Well, I can tell you without a doubt that it’s not.
1. The Positioning Problem
Edible cutlery has been around on the sidelines, waiting to get mainstream, for so long now that I am sure the prices would have been brought down to compete with other types of cutlery. And when you’ve already done a great deal of deliberation on the pricing and there seems to be no way of bringing it further down without eroding your profit – the thing you need to focus on is ‘value’.
Are you justifying the extra value that edible spoon provides to the customer? As Seth Godin says in this awesome book of his, are you telling a good story around the product?
In a scenario where Global warming is at its peak and pollution is never ending then buying edible cutlery will not seem like an irrational decision, will it? To some, it will, but to the ones who care about the environment, it will not. It will make complete sense to them.
Here’s the bit on positioning, the first problem that I mentioned. You have got to find the early adopters, the ones who sway the ‘Go Organic’ and ‘Go green’ way, and tell them this story about how this product is amazing.
About how it will make them feel like a savior if they use it instead of the plastic spoons.
2. The Consumer Behaviour Problem
We as consumers are used to getting things our way, how can I eat the served and the serving both? Rational thoughts won’t allow you to buy the concept of eating your own cutlery.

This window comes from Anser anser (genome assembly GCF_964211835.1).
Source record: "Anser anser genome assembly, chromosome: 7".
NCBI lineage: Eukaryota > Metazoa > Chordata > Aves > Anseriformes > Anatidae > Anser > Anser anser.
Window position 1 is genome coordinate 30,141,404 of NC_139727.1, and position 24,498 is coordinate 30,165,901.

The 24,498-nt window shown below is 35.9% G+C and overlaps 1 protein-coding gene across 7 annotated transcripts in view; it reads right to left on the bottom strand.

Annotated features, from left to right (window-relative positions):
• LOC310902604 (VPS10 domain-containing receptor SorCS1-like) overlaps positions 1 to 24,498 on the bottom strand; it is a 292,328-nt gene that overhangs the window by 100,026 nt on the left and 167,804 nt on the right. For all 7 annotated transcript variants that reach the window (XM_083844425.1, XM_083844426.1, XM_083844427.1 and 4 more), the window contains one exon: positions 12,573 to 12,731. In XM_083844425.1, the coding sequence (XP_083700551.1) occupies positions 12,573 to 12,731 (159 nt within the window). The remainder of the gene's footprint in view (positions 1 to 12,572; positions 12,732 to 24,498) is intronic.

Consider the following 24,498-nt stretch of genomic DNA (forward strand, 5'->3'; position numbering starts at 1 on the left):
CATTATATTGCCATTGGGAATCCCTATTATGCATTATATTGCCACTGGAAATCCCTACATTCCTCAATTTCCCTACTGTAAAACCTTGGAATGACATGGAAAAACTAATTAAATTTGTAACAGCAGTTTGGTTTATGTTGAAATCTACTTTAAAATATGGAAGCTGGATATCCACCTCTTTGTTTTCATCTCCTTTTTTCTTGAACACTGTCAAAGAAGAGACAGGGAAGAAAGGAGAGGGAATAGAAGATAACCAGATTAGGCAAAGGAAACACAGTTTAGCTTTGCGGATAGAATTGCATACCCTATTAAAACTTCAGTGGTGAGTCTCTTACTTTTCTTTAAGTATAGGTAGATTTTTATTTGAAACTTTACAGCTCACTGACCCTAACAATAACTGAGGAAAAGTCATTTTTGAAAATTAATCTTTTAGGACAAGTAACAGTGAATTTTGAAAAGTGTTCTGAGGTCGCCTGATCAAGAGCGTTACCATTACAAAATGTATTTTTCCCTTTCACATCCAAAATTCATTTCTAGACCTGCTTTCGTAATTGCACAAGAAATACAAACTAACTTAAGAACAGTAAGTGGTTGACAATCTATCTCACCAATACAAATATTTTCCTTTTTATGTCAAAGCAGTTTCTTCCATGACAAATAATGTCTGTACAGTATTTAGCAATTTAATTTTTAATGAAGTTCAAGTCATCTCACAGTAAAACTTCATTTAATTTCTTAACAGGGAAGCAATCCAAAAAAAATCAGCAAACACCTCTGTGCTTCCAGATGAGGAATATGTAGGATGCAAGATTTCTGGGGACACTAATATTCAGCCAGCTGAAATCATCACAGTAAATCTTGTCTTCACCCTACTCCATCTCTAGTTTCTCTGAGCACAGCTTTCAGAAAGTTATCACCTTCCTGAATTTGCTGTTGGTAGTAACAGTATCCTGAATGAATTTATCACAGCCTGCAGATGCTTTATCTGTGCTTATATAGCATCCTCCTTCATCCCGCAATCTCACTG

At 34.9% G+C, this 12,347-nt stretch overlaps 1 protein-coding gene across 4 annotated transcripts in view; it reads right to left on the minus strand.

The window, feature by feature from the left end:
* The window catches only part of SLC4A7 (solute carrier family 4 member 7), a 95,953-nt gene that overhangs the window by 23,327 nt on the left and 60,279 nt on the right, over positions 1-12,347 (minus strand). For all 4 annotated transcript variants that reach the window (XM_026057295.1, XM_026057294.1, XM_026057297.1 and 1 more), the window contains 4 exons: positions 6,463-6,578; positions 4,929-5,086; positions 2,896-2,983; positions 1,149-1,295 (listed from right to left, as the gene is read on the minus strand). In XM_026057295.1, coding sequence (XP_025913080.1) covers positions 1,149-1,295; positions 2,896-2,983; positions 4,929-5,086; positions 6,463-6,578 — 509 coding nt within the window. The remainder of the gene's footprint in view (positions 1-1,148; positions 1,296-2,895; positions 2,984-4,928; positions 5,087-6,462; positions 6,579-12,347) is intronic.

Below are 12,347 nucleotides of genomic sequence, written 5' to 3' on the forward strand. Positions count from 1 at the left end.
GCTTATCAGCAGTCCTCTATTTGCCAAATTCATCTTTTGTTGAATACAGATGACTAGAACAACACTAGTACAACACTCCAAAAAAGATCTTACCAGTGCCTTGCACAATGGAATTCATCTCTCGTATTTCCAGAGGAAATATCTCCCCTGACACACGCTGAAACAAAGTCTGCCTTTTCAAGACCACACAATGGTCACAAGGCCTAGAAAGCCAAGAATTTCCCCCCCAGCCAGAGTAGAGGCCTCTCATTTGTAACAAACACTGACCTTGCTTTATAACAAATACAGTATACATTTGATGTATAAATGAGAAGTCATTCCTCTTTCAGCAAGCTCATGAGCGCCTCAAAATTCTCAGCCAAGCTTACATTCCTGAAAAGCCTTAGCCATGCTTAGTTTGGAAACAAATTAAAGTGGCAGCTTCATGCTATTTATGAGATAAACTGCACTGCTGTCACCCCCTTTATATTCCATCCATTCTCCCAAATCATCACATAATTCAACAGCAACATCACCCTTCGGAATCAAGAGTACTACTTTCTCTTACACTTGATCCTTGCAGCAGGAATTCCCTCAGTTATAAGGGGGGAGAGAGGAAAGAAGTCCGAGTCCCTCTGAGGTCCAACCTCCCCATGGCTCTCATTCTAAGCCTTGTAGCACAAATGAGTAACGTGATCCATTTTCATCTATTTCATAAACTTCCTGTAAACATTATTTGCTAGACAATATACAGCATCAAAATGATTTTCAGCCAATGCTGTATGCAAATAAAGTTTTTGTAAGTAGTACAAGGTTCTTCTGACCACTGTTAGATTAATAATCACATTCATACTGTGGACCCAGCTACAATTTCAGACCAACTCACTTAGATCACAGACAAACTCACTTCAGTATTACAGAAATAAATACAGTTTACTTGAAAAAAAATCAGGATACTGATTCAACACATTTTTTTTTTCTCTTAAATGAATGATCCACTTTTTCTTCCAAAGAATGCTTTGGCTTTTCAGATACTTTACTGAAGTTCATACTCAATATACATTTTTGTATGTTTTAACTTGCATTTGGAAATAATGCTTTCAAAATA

Because eating your cutlery, something in which or with which you have just had food, comes in the way of the usual consumer behavior.
If only we could find a way to make this act of eating your spoon more acceptable and esteem-driven.
But before I convince you that we can, what if I tell you that you already have been doing it?
Do you remember your beloved ice cream cones? The edible ice cream cones are the perfect example of it.
What’s next then – take the stick ice-creams and make those sticks edible. With this, you get the person to sample your product while he is already in the act of eating.
3. Bad choice of name?
Now another best thing about these edible cutleries are that they go with absolutely all types of foods and eatables, they are also vegan and completely eco-friendly.
Even if you throw the cutlery after eating your food and don’t end up eating the cutlery, then to it is absolutely fine! As unlike the plastic cutleries the edible ones will decompose in no time and will be no harm to the environment.
Therefore, what stops you from calling it ‘Organic Cutlery’ instead of ‘Edible Cutlery’. Who cares if you eat it or not, as long as the product is positioned correctly – pro-environment.
Marketers are often guilty of creativity. And this is another example of that.
The edible cutlery problem is three problems in one. The positioning problem, the consumer behavior problem and the nomenclature problem.
With the right story and apt marketing strategies, this product will reach its skyrocketing sales in no time.